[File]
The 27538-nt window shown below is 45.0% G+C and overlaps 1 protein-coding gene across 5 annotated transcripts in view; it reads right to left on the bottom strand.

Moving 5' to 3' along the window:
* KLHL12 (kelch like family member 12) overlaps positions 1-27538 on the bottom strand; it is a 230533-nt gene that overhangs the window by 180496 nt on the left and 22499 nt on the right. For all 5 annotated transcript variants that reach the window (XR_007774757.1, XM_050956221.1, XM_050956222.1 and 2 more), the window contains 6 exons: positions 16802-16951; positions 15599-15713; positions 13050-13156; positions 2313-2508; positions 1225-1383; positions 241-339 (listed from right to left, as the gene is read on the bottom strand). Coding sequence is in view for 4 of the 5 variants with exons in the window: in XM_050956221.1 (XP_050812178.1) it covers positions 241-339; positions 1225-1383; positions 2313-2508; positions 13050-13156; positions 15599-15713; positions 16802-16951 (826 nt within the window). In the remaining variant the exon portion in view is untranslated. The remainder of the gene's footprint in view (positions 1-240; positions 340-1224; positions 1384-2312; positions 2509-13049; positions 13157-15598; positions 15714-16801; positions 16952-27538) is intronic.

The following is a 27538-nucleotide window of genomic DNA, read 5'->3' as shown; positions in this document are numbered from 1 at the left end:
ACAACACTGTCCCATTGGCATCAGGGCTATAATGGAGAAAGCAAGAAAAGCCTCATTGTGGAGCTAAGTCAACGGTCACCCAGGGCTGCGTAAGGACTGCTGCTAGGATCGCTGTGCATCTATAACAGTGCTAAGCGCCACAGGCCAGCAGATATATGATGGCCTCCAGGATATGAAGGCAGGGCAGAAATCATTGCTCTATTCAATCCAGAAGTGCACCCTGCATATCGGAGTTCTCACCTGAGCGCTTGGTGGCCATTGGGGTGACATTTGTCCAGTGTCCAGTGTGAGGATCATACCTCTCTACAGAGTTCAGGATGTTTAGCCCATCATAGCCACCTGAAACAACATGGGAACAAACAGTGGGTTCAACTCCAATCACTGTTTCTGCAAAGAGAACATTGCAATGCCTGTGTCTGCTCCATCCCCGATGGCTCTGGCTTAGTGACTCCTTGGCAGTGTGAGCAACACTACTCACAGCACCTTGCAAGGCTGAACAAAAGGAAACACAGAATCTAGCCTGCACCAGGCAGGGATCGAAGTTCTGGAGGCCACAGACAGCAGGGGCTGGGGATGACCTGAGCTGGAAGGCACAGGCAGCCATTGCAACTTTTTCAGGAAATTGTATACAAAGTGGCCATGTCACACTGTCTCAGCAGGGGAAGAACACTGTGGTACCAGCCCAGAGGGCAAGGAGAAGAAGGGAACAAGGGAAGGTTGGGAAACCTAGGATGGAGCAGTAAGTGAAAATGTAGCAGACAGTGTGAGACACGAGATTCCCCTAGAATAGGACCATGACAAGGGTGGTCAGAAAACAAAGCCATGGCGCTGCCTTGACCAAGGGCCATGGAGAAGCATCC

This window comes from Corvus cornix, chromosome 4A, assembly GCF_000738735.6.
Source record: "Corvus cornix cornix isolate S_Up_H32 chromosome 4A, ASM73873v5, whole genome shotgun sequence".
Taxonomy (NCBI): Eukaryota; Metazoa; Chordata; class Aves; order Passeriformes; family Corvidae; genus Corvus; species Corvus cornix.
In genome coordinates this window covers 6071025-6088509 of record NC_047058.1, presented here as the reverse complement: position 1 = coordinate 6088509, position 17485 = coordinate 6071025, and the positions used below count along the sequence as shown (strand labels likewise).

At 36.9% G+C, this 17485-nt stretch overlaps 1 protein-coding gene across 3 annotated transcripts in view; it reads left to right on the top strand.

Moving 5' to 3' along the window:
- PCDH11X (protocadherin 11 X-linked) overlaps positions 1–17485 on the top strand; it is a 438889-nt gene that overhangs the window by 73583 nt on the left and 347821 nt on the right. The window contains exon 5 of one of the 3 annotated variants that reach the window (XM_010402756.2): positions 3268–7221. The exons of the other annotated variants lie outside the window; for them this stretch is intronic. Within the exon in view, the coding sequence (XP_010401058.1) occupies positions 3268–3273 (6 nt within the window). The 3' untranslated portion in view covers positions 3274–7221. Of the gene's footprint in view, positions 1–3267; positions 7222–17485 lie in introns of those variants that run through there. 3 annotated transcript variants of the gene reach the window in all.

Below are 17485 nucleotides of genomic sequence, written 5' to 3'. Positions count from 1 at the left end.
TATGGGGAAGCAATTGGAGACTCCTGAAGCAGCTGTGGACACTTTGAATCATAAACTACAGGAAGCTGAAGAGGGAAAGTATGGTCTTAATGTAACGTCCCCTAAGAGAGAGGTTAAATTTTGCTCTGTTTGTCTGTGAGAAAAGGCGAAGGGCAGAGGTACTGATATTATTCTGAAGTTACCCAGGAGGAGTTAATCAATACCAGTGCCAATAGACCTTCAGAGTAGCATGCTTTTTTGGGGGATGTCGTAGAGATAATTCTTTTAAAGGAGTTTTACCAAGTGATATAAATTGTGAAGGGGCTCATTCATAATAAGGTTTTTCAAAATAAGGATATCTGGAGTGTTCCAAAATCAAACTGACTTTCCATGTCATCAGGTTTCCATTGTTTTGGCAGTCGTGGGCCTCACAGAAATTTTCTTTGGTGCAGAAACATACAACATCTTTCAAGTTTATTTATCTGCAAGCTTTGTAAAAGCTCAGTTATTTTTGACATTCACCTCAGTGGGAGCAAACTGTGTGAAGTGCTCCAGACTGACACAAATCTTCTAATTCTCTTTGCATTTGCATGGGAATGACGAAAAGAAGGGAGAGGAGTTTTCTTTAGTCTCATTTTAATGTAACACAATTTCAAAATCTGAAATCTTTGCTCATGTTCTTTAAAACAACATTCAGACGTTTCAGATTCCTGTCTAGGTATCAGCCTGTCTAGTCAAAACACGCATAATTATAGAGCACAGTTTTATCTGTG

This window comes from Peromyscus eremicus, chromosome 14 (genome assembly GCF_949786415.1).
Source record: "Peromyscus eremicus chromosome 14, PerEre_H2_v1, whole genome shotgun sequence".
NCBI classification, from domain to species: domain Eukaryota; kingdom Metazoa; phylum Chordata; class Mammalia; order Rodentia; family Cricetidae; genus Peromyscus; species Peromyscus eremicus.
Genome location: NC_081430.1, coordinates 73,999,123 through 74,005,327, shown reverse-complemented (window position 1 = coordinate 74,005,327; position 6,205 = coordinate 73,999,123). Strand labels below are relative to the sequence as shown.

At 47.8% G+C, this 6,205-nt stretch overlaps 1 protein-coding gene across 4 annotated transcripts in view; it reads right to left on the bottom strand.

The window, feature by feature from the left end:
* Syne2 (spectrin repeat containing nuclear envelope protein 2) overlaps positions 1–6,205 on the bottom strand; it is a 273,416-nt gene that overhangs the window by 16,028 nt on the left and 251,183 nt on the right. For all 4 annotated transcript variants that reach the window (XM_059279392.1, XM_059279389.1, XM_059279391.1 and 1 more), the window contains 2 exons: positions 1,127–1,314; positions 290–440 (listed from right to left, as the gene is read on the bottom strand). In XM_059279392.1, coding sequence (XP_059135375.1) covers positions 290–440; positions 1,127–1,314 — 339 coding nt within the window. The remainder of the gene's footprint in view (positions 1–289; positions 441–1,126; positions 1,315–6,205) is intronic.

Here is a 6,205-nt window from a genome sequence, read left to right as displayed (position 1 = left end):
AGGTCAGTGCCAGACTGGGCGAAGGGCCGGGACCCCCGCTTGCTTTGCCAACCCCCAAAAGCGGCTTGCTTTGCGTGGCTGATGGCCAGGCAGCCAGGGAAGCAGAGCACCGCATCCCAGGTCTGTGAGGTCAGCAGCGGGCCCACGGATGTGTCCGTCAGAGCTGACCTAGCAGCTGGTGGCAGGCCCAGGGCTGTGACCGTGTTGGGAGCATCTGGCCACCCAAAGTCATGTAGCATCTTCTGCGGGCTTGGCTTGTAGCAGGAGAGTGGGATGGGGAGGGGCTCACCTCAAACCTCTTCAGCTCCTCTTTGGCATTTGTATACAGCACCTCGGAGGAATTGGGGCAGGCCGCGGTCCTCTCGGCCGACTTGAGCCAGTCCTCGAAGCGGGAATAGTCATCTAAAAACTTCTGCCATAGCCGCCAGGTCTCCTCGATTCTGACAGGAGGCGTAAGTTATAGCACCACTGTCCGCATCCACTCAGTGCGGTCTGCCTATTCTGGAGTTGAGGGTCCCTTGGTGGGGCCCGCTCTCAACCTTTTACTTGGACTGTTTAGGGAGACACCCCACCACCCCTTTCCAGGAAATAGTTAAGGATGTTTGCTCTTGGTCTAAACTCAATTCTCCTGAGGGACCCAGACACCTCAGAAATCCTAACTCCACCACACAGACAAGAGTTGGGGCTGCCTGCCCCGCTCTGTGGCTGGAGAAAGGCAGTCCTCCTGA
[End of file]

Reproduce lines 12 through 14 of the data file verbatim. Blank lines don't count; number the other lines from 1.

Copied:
- PCDH11X (protocadherin 11 X-linked) overlaps positions 1–17485 on the top strand; it is a 438889-nt gene that overhangs the window by 73583 nt on the left and 347821 nt on the right. The window contains exon 5 of one of the 3 annotated variants that reach the window (XM_010402756.2): positions 3268–7221. The exons of the other annotated variants lie outside the window; for them this stretch is intronic. Within the exon in view, the coding sequence (XP_010401058.1) occupies positions 3268–3273 (6 nt within the window). The 3' untranslated portion in view covers positions 3274–7221. Of the gene's footprint in view, positions 1–3267; positions 7222–17485 lie in introns of those variants that run through there. 3 annotated transcript variants of the gene reach the window in all.

Below are 17485 nucleotides of genomic sequence, written 5' to 3'. Positions count from 1 at the left end.
TATGGGGAAGCAATTGGAGACTCCTGAAGCAGCTGTGGACACTTTGAATCATAAACTACAGGAAGCTGAAGAGGGAAAGTATGGTCTTAATGTAACGTCCCCTAAGAGAGAGGTTAAATTTTGCTCTGTTTGTCTGTGAGAAAAGGCGAAGGGCAGAGGTACTGATATTATTCTGAAGTTACCCAGGAGGAGTTAATCAATACCAGTGCCAATAGACCTTCAGAGTAGCATGCTTTTTTGGGGGATGTCGTAGAGATAATTCTTTTAAAGGAGTTTTACCAAGTGATATAAATTGTGAAGGGGCTCATTCATAATAAGGTTTTTCAAAATAAGGATATCTGGAGTGTTCCAAAATCAAACTGACTTTCCATGTCATCAGGTTTCCATTGTTTTGGCAGTCGTGGGCCTCACAGAAATTTTCTTTGGTGCAGAAACATACAACATCTTTCAAGTTTATTTATCTGCAAGCTTTGTAAAAGCTCAGTTATTTTTGACATTCACCTCAGTGGGAGCAAACTGTGTGAAGTGCTCCAGACTGACACAAATCTTCTAATTCTCTTTGCATTTGCATGGGAATGACGAAAAGAAGGGAGAGGAGTTTTCTTTAGTCTCATTTTAATGTAACACAATTTCAAAATCTGAAATCTTTGCTCATGTTCTTTAAAACAACATTCAGACGTTTCAGATTCCTGTCTAGGTATCAGCCTGTCTAGTCAAAACACGCATAATTATAGAGCACAGTTTTATCTGTG